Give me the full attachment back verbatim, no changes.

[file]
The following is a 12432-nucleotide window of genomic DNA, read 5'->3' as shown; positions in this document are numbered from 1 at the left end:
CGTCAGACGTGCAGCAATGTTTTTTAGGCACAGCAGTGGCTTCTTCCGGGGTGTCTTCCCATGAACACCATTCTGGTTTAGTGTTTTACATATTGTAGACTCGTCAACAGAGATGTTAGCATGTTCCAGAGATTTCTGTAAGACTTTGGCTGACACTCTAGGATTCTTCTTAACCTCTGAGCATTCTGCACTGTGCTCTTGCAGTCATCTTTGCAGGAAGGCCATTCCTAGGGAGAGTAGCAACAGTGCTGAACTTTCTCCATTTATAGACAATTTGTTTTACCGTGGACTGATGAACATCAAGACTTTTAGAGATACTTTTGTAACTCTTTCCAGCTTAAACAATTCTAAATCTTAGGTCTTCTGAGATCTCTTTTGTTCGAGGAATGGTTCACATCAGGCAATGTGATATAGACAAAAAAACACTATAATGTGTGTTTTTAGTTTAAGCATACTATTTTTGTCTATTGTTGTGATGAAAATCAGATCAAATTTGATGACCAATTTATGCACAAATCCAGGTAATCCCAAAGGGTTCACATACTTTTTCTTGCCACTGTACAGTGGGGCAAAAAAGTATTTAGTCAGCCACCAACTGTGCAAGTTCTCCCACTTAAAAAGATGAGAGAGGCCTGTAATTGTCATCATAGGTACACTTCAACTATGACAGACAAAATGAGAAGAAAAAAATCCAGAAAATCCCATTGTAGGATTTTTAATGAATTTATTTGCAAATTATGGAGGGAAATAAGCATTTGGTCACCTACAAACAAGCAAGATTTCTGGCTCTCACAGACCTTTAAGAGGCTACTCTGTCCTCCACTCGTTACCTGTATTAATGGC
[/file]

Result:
The following is a 12432-nucleotide window of genomic DNA, read 5'->3' as shown; positions in this document are numbered from 1 at the left end:
CGTCAGACGTGCAGCAATGTTTTTTAGGCACAGCAGTGGCTTCTTCCGGGGTGTCTTCCCATGAACACCATTCTGGTTTAGTGTTTTACATATTGTAGACTCGTCAACAGAGATGTTAGCATGTTCCAGAGATTTCTGTAAGACTTTGGCTGACACTCTAGGATTCTTCTTAACCTCTGAGCATTCTGCACTGTGCTCTTGCAGTCATCTTTGCAGGAAGGCCATTCCTAGGGAGAGTAGCAACAGTGCTGAACTTTCTCCATTTATAGACAATTTGTTTTACCGTGGACTGATGAACATCAAGACTTTTAGAGATACTTTTGTAACTCTTTCCAGCTTAAACAATTCTAAATCTTAGGTCTTCTGAGATCTCTTTTGTTCGAGGAATGGTTCACATCAGGCAATGTGATATAGACAAAAAAACACTATAATGTGTGTTTTTAGTTTAAGCATACTATTTTTGTCTATTGTTGTGATGAAAATCAGATCAAATTTGATGACCAATTTATGCACAAATCCAGGTAATCCCAAAGGGTTCACATACTTTTTCTTGCCACTGTACAGTGGGGCAAAAAAGTATTTAGTCAGCCACCAACTGTGCAAGTTCTCCCACTTAAAAAGATGAGAGAGGCCTGTAATTGTCATCATAGGTACACTTCAACTATGACAGACAAAATGAGAAGAAAAAAATCCAGAAAATCCCATTGTAGGATTTTTAATGAATTTATTTGCAAATTATGGAGGGAAATAAGCATTTGGTCACCTACAAACAAGCAAGATTTCTGGCTCTCACAGACCTTTAAGAGGCTACTCTGTCCTCCACTCGTTACCTGTATTAATGGC